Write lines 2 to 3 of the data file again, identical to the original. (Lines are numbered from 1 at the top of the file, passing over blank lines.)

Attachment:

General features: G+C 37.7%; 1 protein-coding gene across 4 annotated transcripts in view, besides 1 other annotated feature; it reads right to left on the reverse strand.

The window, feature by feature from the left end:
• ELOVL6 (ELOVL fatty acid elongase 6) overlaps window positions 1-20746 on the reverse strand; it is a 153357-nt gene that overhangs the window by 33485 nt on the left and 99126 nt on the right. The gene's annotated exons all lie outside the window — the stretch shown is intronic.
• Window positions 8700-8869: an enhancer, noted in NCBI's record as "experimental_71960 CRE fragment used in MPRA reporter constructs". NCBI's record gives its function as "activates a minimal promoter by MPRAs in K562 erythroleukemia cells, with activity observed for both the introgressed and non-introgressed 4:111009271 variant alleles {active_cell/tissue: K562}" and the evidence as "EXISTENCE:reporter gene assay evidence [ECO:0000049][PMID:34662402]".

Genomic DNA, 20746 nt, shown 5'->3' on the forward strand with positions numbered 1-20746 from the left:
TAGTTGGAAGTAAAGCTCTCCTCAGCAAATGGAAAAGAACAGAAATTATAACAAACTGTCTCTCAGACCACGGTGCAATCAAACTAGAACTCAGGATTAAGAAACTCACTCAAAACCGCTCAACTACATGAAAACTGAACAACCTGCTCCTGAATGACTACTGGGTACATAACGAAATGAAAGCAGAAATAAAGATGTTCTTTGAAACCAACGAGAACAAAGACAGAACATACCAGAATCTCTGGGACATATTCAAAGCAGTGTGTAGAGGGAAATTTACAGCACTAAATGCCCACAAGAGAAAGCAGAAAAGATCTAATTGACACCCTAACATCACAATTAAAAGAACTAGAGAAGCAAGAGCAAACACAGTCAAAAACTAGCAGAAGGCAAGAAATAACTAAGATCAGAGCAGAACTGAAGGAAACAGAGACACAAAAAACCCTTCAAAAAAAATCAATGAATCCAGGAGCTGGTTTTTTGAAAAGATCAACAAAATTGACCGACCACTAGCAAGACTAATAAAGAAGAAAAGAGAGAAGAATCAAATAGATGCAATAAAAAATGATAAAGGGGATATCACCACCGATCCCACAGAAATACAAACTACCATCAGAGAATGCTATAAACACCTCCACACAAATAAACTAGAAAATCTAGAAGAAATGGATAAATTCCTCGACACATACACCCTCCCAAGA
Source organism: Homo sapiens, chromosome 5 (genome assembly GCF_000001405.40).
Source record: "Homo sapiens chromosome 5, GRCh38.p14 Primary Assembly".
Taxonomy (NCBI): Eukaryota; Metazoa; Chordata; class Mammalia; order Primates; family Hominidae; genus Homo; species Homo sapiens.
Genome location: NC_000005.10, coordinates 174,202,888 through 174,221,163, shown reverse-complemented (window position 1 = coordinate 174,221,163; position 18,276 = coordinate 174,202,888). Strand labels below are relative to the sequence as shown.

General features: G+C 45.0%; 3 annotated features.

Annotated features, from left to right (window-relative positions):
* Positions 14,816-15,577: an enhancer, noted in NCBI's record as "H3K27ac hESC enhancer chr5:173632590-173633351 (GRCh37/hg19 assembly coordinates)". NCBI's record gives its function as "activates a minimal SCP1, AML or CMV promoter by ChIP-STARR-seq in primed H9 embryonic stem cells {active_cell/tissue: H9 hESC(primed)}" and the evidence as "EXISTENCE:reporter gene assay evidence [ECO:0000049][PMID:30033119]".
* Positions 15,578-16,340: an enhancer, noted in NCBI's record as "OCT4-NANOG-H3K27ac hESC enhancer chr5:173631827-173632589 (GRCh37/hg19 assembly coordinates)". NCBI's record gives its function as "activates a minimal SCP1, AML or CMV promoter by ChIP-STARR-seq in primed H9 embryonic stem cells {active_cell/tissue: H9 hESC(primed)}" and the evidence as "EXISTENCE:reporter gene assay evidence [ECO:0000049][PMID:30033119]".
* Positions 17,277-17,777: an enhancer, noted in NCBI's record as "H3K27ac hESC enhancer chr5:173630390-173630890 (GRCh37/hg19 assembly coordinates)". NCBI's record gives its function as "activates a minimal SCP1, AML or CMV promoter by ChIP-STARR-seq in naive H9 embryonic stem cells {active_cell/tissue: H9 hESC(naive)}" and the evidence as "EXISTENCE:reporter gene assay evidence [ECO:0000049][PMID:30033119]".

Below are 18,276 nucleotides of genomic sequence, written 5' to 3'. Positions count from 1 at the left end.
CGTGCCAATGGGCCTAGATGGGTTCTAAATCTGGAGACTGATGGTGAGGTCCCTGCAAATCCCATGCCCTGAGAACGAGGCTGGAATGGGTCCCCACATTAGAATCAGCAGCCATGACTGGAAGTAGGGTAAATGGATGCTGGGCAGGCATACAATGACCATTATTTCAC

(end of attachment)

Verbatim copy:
The window, feature by feature from the left end:
• ELOVL6 (ELOVL fatty acid elongase 6) overlaps window positions 1-20746 on the reverse strand; it is a 153357-nt gene that overhangs the window by 33485 nt on the left and 99126 nt on the right. The gene's annotated exons all lie outside the window — the stretch shown is intronic.